COLUMBIA, Mo. — University of Missouri Health Care’s Voice Care Team and Show-Me Opera will observe World Voice Day, an international health observance day for the human voice, on Saturday, April 16. World Voice Day encourages people of all ages to asses their vocal health and take action to improve or maintain good voice habits.
Voice care specialists at MU Health Care encourage men and women to assess their voice quality and restrain from alcohol and tobacco abuse that can easily and irrevocably damage the voice.
“The long-term consequences of poor voice care can range from strained vocal cords and chronic hoarseness to deadly head and neck cancers,” said Matthew Page, M.D., otolaryngologist at MU Health Care.
The theme for the 2011 celebration of World Voice Day, “We Share a Voice,” calls attention to the wide variety of professionals — from singing teachers to voice therapists to physicians — who play a role in stemming the tide of vocal disorders.
“Vocal health is critical to our communication-oriented society, but the voice does not receive the public recognition and appreciation it deserves,” said Page. “World Voice Day provides us a perfect forum to refamiliarize ourselves with the latest advances in voice care, and to educate our colleagues, patients, and communities about the importance of maintaining a healthy voice.”
In celebration of World Voice Day, MU Health Care’s Voice Care Team and Show-Me Opera are partnering in the opera production of Franz Lehar’s “The Merry Widow,” at 7:30 p.m., Friday, April 15, and Saturday, April 16, at the Missouri Theatre Center for the Arts. Tickets are $10, with free admission to MU students. A pre-opera lecture by Michael Budds, PhD, associate professor at the MU School of Music, will start at 6:30 p.m. each evening in the theatre balcony.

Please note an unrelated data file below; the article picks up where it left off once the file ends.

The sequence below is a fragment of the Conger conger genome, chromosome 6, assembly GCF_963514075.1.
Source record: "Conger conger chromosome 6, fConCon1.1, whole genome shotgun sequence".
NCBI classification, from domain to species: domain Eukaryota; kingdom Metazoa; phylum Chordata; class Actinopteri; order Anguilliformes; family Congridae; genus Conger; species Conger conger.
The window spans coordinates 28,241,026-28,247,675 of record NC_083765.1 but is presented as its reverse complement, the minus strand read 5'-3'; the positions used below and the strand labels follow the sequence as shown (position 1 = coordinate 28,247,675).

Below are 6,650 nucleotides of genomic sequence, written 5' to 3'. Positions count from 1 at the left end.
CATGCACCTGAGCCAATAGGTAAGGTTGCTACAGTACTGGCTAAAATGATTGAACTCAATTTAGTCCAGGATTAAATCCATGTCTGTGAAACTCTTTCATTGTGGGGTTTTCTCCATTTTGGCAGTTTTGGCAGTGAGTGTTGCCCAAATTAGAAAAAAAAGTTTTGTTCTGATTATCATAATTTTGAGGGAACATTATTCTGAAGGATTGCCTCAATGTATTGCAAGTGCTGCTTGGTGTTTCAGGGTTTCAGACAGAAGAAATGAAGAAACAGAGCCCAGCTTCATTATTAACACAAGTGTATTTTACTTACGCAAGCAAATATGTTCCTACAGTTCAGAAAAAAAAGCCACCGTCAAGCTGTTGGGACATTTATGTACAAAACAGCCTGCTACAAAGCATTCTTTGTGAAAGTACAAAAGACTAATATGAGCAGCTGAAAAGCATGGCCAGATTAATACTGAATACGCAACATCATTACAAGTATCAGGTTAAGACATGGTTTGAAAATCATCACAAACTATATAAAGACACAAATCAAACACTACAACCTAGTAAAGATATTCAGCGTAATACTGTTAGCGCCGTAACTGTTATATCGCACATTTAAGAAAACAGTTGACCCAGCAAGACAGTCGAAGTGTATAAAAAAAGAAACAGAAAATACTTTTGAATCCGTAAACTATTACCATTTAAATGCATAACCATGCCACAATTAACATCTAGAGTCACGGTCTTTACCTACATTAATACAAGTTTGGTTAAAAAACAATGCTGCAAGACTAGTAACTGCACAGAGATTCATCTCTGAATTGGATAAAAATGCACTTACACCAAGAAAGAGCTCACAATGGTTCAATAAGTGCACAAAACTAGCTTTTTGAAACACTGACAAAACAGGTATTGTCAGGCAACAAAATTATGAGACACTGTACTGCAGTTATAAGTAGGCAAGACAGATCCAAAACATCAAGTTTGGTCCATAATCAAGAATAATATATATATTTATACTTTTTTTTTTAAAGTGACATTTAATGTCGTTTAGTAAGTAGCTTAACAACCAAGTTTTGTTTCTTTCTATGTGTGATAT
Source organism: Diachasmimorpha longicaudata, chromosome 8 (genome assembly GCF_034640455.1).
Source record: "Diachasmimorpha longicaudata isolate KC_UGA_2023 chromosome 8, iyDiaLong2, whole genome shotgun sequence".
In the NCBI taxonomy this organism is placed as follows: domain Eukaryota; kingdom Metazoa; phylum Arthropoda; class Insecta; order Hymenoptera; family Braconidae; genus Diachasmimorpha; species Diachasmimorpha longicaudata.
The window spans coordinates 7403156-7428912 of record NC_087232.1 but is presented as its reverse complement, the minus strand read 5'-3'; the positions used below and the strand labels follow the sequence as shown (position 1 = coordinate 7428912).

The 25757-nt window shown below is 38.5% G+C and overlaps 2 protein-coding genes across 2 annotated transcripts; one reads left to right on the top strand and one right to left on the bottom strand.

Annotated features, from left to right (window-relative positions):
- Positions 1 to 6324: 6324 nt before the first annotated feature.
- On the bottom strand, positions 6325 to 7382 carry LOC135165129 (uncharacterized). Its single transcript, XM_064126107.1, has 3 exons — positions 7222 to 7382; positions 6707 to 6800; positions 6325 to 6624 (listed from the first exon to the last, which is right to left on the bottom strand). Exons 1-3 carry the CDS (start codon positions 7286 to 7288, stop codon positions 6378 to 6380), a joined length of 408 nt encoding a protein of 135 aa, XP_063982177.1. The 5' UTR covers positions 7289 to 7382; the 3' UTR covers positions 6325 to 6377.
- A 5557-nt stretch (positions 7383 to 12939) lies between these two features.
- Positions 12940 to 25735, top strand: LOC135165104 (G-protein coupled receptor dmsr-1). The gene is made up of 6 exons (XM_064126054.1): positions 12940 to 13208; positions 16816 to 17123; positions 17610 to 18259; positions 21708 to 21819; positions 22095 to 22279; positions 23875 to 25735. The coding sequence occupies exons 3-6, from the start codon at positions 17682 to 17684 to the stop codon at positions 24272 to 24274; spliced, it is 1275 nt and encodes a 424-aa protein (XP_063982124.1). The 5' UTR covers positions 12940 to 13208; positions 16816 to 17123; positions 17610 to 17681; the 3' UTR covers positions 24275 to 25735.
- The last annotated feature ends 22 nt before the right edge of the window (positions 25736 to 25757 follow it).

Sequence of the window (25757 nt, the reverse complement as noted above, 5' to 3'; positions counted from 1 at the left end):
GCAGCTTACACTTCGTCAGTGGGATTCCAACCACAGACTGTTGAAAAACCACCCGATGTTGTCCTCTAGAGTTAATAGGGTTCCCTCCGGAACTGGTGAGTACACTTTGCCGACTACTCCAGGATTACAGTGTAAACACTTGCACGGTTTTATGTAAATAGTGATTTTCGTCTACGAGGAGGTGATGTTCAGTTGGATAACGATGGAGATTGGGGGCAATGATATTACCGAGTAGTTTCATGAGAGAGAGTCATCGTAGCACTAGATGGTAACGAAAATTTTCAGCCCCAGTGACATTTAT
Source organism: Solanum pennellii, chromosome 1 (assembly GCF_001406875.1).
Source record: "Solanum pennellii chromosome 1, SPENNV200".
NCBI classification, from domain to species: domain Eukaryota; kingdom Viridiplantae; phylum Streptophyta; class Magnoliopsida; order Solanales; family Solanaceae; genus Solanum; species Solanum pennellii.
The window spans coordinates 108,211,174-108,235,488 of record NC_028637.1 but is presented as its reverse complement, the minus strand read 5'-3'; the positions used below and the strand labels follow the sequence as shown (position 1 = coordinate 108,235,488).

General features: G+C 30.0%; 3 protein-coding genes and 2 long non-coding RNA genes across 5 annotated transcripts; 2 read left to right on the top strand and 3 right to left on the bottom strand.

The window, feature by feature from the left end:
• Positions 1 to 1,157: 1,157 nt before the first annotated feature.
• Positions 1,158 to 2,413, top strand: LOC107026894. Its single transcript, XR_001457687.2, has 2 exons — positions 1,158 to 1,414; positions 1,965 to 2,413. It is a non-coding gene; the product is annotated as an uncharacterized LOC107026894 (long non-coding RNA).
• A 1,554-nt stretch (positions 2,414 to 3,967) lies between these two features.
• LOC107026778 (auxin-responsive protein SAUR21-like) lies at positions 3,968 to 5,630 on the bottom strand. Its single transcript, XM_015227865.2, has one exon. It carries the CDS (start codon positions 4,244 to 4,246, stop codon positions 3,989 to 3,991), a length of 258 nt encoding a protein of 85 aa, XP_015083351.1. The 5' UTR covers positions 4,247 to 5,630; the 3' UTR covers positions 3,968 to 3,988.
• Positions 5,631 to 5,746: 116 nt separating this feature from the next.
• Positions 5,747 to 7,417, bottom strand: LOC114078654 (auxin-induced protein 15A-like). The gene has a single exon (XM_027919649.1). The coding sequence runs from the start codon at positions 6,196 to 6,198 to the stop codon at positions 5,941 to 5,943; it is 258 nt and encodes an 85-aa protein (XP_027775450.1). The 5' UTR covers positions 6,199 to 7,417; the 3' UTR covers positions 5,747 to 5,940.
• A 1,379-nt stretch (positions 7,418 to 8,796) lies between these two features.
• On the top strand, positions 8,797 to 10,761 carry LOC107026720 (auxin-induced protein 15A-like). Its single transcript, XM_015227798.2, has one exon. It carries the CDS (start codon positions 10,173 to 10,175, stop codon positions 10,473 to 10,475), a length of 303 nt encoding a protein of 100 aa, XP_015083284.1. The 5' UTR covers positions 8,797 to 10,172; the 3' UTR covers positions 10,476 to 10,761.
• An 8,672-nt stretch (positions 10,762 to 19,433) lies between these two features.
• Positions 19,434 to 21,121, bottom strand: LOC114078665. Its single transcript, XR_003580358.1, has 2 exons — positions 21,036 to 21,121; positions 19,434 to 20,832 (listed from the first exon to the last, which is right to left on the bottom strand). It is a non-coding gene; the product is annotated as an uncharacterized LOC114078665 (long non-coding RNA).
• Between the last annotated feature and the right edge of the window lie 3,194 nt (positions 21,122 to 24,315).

World Voice Day gives vocal health experts an opportunity to bring renewed awareness about vocal health to the general public and to professionals who have built careers around their voices.
“It’s easy to understand how a voice problem would threaten the career of an opera singer or mainstream recording artist, but the major societal impact of voice dysfunction occurs in professional voice users who don’t get much vocal training, like teachers, journalists, salespersons and clergy,” said Nandhu Radhakrishnan, PhD, assistant professor of communication science and disorders in the MU School of Health Professions. “Voice problems have major occupational and economic consequences, let alone the impact they have on individuals’ quality of life.”
In observance of the ninth annual World Voice Day, MU Health Care’s Voice Care Team offers these helpful voice tips:
• Keep yourself hydrated, because moisture is good for your voice.
• Avoid smoking, because smoking causes permanent damage to the vocal cord tissues.
• Don’t scream or shout, because this puts stress on the delicate lining of the vocal cords • Rest your voice if you have laryngitis.
• See an otolaryngologist if you have persistent hoarseness.
• Warm up your voice before singing or speaking engagements.
To learn more about World Voice Day, vocal health, and other ear, nose and throat related topics, please visit www.entnet.org.
To schedule a vocal evaluation with an MU Health Care vocal specialist, please call (573) 882-7903.
To purchase tickets to “The Merry Widow,” please visit http://www.motheatre.org or call the MU School of Music at (573) 882-2604.